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Karen Barley is convinced by her sinister "Boss" from Croydon Museum, to take on an outdoors project in an ancient bronze age woods. Her boyfriend Darren is excited about a mysterious legend of the Hurst and can't wait to find a hidden path he's heard about.

On first appearance the Hurst seems mundane, with traffic and people close by.

But gradually they begin to experience strange sounds and druid like signs.

When Darren discovers the path, he opens a portal that lets in his "Other" and his world begins to clash with this parallel universe.

Convinced that her boyfriend is trying to frighten her, Karen slowly spirals into a deadly paranoia that results in tragedy. And all the while her madness is played out for all to see as she uses Twitter to tell everyone what's happening.

"People are lonely. The network is seductive"

- Alone Together: Why We Expect More From Technology: Sherry Turkle

The idea that someone feels that the only real emotional support they have is via Twitter, may seem absurd to some; but in fact the distancing of humans from humans has long been encroaching on modern society.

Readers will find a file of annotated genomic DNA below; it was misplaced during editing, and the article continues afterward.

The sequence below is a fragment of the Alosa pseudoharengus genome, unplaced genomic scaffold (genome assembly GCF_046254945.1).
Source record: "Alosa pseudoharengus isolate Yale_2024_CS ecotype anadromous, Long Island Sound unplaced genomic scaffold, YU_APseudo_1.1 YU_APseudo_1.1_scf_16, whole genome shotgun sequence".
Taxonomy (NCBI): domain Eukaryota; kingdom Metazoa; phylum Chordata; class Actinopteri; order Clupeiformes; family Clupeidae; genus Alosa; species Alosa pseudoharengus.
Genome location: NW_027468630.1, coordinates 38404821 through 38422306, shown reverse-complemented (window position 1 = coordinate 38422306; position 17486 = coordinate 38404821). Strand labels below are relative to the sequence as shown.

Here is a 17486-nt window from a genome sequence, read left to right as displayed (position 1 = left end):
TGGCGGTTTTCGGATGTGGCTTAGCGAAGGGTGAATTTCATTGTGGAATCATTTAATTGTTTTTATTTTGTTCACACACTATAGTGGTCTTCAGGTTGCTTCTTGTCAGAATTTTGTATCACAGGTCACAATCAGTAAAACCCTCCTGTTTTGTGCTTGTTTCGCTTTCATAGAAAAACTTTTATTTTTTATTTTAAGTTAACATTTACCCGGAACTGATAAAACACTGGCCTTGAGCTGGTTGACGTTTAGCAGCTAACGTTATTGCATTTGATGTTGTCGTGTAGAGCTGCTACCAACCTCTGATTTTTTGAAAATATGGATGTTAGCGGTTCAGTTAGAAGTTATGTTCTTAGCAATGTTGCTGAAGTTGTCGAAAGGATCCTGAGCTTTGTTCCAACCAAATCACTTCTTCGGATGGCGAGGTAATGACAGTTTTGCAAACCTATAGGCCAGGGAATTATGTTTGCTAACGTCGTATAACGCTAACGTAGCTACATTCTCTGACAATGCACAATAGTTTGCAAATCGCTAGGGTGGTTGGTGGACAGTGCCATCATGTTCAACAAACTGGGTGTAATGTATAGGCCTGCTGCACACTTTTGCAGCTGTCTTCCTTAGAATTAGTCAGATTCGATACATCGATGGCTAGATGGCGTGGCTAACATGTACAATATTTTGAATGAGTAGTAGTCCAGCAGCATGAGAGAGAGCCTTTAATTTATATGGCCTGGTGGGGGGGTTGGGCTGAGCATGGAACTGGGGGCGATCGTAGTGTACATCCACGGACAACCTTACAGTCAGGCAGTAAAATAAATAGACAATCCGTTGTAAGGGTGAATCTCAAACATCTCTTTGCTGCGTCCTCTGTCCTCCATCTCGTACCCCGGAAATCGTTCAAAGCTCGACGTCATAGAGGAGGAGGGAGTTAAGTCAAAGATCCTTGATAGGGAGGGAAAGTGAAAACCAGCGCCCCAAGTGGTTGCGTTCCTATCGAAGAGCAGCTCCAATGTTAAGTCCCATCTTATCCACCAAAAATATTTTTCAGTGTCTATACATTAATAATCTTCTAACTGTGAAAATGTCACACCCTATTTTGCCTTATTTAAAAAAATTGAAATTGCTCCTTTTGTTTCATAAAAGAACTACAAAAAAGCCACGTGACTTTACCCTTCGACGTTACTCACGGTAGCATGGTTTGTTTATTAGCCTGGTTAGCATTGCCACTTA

Karen Barley has grown up in a period of technological intimacy; where people would rather text than talk to someone. A time of using computers for psychological comfort, where the human feeling of loneliness and alienation can be forgotten online, in a virtual social network. In these networks, people young and old can forget about their problems and the way they're perceived by others in reality. Instead, they create online persona's or virtual avatars to present the ideal version of how they wish to be. In this day and age, teenagers would rather spend time chatting to their friends on social media, than have an intimate conversation face to face. So tweeting what they're doing and thinking on Twitter to a world of strangers is normal. Strangers who gradually become friends, because it appears they care, sometimes more so than people in the real world.


It's this sort of modern computerised virtual life that Karen Barley feels comfortable with. To her mind, her followers on Twitter are interested in her and respond to her; something she feels isn't always the case outside the online network. And like the subjects in Alone Together, she is lonely; perhaps afraid of intimacy. Twitter gives her the feeling she's not alone.

When Karen realises she can't get anyone to tweet back to her, she insists on carrying on recording and tweeting what's happening in the hope that she really isn't alone in her real world. Yet as the knowledge creeps in that the physical reality she knows has collapsed, and her online world has disappeared into a parallel universe, she psychologically implodes with tragic consequence.

- Kristi Barnett


"Gradually, we come to see our online life as life itself". - Sherry Turkle

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